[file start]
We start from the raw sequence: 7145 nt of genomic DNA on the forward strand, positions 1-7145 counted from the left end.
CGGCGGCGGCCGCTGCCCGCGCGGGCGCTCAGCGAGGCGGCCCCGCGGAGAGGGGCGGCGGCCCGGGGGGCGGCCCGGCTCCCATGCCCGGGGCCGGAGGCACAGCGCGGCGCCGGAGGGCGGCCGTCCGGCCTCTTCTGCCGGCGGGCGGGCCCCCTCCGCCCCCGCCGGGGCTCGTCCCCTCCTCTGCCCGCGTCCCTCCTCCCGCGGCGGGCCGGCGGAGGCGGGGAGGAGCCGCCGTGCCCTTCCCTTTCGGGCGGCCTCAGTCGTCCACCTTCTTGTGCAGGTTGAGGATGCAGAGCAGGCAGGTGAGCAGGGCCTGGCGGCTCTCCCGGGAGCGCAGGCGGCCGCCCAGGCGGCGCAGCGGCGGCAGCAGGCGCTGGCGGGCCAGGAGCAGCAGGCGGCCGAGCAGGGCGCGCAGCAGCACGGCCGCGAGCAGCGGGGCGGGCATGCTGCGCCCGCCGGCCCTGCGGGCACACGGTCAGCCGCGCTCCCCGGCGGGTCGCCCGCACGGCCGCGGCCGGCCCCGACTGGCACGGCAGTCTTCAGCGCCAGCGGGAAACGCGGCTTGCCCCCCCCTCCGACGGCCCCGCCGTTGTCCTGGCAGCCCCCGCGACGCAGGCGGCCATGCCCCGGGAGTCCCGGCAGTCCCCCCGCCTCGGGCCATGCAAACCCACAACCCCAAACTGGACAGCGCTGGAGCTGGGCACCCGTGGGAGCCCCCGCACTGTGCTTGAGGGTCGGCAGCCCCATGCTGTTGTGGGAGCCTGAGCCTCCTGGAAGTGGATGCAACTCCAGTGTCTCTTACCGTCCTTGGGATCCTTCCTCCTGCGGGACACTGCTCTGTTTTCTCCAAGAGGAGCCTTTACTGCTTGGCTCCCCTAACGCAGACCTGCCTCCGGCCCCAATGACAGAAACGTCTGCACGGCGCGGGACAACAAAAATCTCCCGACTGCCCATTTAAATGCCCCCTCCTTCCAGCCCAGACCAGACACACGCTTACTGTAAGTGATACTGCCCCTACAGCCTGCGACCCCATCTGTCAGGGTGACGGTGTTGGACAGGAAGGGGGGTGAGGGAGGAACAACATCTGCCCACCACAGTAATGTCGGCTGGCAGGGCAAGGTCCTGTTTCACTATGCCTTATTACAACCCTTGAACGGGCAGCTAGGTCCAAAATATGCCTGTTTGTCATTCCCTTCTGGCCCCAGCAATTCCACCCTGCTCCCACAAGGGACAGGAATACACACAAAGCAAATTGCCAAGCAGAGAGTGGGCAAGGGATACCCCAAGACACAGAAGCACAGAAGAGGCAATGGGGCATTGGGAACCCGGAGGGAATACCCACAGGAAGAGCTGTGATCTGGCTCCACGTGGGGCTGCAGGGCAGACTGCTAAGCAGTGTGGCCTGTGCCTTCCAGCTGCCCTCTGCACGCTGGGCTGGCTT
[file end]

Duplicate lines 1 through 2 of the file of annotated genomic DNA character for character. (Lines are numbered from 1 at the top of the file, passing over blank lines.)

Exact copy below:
We start from the raw sequence: 7145 nt of genomic DNA on the forward strand, positions 1-7145 counted from the left end.
CGGCGGCGGCCGCTGCCCGCGCGGGCGCTCAGCGAGGCGGCCCCGCGGAGAGGGGCGGCGGCCCGGGGGGCGGCCCGGCTCCCATGCCCGGGGCCGGAGGCACAGCGCGGCGCCGGAGGGCGGCCGTCCGGCCTCTTCTGCCGGCGGGCGGGCCCCCTCCGCCCCCGCCGGGGCTCGTCCCCTCCTCTGCCCGCGTCCCTCCTCCCGCGGCGGGCCGGCGGAGGCGGGGAGGAGCCGCCGTGCCCTTCCCTTTCGGGCGGCCTCAGTCGTCCACCTTCTTGTGCAGGTTGAGGATGCAGAGCAGGCAGGTGAGCAGGGCCTGGCGGCTCTCCCGGGAGCGCAGGCGGCCGCCCAGGCGGCGCAGCGGCGGCAGCAGGCGCTGGCGGGCCAGGAGCAGCAGGCGGCCGAGCAGGGCGCGCAGCAGCACGGCCGCGAGCAGCGGGGCGGGCATGCTGCGCCCGCCGGCCCTGCGGGCACACGGTCAGCCGCGCTCCCCGGCGGGTCGCCCGCACGGCCGCGGCCGGCCCCGACTGGCACGGCAGTCTTCAGCGCCAGCGGGAAACGCGGCTTGCCCCCCCCTCCGACGGCCCCGCCGTTGTCCTGGCAGCCCCCGCGACGCAGGCGGCCATGCCCCGGGAGTCCCGGCAGTCCCCCCGCCTCGGGCCATGCAAACCCACAACCCCAAACTGGACAGCGCTGGAGCTGGGCACCCGTGGGAGCCCCCGCACTGTGCTTGAGGGTCGGCAGCCCCATGCTGTTGTGGGAGCCTGAGCCTCCTGGAAGTGGATGCAACTCCAGTGTCTCTTACCGTCCTTGGGATCCTTCCTCCTGCGGGACACTGCTCTGTTTTCTCCAAGAGGAGCCTTTACTGCTTGGCTCCCCTAACGCAGACCTGCCTCCGGCCCCAATGACAGAAACGTCTGCACGGCGCGGGACAACAAAAATCTCCCGACTGCCCATTTAAATGCCCCCTCCTTCCAGCCCAGACCAGACACACGCTTACTGTAAGTGATACTGCCCCTACAGCCTGCGACCCCATCTGTCAGGGTGACGGTGTTGGACAGGAAGGGGGGTGAGGGAGGAACAACATCTGCCCACCACAGTAATGTCGGCTGGCAGGGCAAGGTCCTGTTTCACTATGCCTTATTACAACCCTTGAACGGGCAGCTAGGTCCAAAATATGCCTGTTTGTCATTCCCTTCTGGCCCCAGCAATTCCACCCTGCTCCCACAAGGGACAGGAATACACACAAAGCAAATTGCCAAGCAGAGAGTGGGCAAGGGATACCCCAAGACACAGAAGCACAGAAGAGGCAATGGGGCATTGGGAACCCGGAGGGAATACCCACAGGAAGAGCTGTGATCTGGCTCCACGTGGGGCTGCAGGGCAGACTGCTAAGCAGTGTGGCCTGTGCCTTCCAGCTGCCCTCTGCACGCTGGGCTGGCTT